There are moments when parents may compromise just about anything to get your baby to sleep. Nursing and bottle feeding are very often used as a comforting methods. Your little bundle of joy becomes instantly quieted and soon falls to sleep. What does feeding baby to sleep mean for teeth? Should you break those bedtime habits once your baby develops teeth? Furthermore, how can you prevent your baby from developing baby bottle tooth decay?
There is little evidence supporting that breast milk alone increases the risks of tooth decay in babies. Actually, some studies suggest the lactoferrin found in breast milk may aid in fighting the bacteria that causes tooth decay. Breast milk does not lower the pH of the mouth like many other liquids do. A lower oral pH environment can encourage bacteria growth.
With this knowledge, there is really no rush to wean your baby from bedtime feeding at the first sign of tooth eruption. It could be way too early considering tooth eruption can occur as early as 3 months of age. Breast milk does contain sugars and so does baby formula which can cause a more acidic environment. When your baby’s teeth are coated with sugary liquids for long periods of time, there is an increased risk for tooth decay. This is more prevalent with sugary drinks once your baby begins to wean and change eating habits. Drinking sugary drinks from a bottle at bedtime significantly increases the risk of decay.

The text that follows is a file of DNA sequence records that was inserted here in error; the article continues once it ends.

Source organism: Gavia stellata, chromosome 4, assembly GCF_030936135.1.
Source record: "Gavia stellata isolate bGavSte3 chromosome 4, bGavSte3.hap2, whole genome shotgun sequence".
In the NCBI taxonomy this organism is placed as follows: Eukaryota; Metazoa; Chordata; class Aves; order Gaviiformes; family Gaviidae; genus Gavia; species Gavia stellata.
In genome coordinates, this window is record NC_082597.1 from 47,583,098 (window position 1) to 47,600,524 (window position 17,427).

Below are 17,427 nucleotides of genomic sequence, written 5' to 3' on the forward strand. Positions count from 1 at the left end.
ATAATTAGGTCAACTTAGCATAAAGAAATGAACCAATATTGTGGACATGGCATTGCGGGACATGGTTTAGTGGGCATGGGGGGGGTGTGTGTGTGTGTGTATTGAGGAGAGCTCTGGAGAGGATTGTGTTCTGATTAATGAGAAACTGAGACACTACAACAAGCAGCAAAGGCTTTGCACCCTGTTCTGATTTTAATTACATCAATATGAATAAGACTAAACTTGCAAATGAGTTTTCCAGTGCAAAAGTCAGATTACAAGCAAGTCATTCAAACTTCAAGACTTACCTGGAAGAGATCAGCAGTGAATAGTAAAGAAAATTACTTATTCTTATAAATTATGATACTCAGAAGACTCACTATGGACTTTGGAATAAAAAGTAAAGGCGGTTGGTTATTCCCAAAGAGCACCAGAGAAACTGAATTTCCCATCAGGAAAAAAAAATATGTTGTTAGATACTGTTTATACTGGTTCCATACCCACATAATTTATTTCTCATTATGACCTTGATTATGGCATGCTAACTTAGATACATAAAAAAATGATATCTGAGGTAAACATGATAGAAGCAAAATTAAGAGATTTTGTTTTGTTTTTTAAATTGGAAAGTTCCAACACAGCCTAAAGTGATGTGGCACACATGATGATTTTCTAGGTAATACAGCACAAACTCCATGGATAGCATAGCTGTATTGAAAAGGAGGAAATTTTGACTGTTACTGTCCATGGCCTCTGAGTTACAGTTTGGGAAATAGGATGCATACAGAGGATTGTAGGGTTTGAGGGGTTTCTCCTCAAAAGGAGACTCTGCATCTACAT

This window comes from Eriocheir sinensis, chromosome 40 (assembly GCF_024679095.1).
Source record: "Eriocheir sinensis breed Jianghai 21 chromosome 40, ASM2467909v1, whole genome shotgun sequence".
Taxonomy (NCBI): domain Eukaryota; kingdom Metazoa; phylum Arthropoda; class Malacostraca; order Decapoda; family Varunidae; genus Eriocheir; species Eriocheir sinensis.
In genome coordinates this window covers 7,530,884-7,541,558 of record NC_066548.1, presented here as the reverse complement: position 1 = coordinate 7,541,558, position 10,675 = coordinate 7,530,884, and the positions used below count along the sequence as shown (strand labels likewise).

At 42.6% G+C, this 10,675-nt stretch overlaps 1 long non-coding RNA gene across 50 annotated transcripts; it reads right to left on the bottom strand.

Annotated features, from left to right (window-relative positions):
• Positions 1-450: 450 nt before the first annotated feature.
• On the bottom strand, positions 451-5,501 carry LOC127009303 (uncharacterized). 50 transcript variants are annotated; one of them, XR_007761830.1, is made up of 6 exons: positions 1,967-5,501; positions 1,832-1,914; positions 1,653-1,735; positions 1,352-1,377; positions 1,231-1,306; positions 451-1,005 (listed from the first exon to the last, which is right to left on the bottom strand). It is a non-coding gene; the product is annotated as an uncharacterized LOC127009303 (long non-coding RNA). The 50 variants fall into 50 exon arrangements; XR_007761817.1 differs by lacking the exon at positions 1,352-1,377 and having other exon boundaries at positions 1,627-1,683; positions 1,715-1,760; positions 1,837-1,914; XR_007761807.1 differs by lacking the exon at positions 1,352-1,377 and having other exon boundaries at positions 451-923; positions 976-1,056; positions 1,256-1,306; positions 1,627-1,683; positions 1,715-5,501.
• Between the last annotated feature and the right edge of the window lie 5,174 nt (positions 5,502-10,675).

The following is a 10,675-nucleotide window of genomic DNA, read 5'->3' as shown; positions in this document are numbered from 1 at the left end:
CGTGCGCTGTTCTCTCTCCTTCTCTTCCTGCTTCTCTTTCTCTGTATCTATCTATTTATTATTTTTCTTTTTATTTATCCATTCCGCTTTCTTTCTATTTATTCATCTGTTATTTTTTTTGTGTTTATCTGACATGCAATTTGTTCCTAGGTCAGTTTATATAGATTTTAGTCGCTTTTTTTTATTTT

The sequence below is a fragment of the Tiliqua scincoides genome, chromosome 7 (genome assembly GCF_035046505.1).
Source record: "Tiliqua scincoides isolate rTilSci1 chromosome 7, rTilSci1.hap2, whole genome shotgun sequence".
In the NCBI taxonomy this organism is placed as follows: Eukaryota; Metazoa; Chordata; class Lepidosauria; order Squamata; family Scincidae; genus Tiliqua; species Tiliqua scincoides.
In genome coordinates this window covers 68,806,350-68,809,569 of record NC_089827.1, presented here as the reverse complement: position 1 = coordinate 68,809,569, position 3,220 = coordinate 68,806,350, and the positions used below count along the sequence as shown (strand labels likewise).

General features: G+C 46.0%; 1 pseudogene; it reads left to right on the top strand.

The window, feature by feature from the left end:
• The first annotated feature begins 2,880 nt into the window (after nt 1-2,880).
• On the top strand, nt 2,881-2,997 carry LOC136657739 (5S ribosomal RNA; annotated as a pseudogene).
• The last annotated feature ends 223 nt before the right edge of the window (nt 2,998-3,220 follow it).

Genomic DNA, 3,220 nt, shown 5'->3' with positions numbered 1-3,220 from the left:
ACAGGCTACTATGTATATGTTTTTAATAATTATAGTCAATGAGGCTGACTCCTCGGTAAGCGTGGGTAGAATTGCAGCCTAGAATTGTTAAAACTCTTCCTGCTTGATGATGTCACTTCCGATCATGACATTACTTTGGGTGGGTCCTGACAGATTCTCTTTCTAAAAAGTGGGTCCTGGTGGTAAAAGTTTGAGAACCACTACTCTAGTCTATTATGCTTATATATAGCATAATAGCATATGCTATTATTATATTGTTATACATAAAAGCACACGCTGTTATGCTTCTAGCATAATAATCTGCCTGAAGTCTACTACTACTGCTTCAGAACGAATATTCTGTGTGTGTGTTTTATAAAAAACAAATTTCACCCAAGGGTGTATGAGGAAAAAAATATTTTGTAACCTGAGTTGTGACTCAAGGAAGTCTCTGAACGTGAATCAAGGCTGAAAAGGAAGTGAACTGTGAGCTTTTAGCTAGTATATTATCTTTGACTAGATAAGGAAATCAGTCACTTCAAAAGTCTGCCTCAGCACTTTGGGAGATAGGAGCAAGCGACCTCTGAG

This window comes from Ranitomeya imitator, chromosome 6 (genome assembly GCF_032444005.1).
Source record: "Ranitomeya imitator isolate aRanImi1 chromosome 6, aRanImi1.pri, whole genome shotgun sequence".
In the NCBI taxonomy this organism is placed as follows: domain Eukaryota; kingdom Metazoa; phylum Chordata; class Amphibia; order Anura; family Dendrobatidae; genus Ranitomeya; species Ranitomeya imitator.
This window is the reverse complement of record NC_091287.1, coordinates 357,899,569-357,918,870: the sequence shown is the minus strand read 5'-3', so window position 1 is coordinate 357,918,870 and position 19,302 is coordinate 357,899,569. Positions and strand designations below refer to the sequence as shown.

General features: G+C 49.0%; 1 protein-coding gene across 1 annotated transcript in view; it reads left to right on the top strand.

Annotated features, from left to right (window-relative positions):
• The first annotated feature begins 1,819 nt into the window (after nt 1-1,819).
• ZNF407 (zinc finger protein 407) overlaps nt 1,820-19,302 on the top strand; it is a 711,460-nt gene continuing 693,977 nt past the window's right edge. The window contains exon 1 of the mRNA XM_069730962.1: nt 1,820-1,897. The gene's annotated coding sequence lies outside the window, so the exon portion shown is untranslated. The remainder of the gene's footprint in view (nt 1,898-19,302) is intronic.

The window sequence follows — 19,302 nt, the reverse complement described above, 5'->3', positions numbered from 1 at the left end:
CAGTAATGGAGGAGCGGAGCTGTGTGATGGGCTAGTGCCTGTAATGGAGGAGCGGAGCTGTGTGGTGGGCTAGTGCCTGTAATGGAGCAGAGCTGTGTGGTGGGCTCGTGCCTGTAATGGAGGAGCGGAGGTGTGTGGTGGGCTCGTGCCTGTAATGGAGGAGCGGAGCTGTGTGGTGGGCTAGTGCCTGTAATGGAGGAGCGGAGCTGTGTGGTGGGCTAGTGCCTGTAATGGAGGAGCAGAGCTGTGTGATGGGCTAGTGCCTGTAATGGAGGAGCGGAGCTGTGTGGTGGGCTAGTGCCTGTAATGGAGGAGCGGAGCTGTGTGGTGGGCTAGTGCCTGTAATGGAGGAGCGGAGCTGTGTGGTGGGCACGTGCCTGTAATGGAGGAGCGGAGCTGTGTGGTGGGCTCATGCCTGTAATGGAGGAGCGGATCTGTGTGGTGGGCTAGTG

Baby bottle tooth decay can have some serious consequences, such as crowns and even tooth extractions in severe cases. Primary baby teeth are very important for the proper development of your child’s permanent teeth and jaw. Proper care for your baby’s teeth from birth can help prevent other dental problems including misalignment of a their bite, malformed permanent teeth and painful infections.
Tips to Avoid Baby Bottle Tooth Decay:
- Try keeping your baby from falling asleep with milk that has not been swallowed.
- Remove the bottle once your baby falls asleep.
- Don’t put juice or other sugary drinks in their bottle. Stick to breast milk, formula and water until they are able to drink from a cup.
- Once your baby’s teeth start coming in, limit the potential for bacteria transmission by not sharing cups, spoons, etc.
Start your baby off with proper oral hygiene right from the beginning!